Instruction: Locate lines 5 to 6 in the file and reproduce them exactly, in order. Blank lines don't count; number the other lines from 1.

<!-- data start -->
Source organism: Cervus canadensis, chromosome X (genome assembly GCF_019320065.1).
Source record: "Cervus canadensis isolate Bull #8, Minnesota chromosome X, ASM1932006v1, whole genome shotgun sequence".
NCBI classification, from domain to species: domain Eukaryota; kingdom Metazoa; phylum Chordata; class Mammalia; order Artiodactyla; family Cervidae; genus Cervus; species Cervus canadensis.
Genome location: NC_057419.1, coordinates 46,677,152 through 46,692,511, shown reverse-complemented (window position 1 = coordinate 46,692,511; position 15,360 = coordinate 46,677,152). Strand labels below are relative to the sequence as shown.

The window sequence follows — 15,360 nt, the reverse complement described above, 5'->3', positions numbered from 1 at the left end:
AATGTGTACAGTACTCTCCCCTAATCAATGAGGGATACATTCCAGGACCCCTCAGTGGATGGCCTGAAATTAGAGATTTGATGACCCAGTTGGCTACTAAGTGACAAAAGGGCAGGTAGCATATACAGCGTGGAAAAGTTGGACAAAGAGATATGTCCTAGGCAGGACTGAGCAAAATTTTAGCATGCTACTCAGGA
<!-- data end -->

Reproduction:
The window sequence follows — 15,360 nt, the reverse complement described above, 5'->3', positions numbered from 1 at the left end:
AATGTGTACAGTACTCTCCCCTAATCAATGAGGGATACATTCCAGGACCCCTCAGTGGATGGCCTGAAATTAGAGATTTGATGACCCAGTTGGCTACTAAGTGACAAAAGGGCAGGTAGCATATACAGCGTGGAAAAGTTGGACAAAGAGATATGTCCTAGGCAGGACTGAGCAAAATTTTAGCATGCTACTCAGGA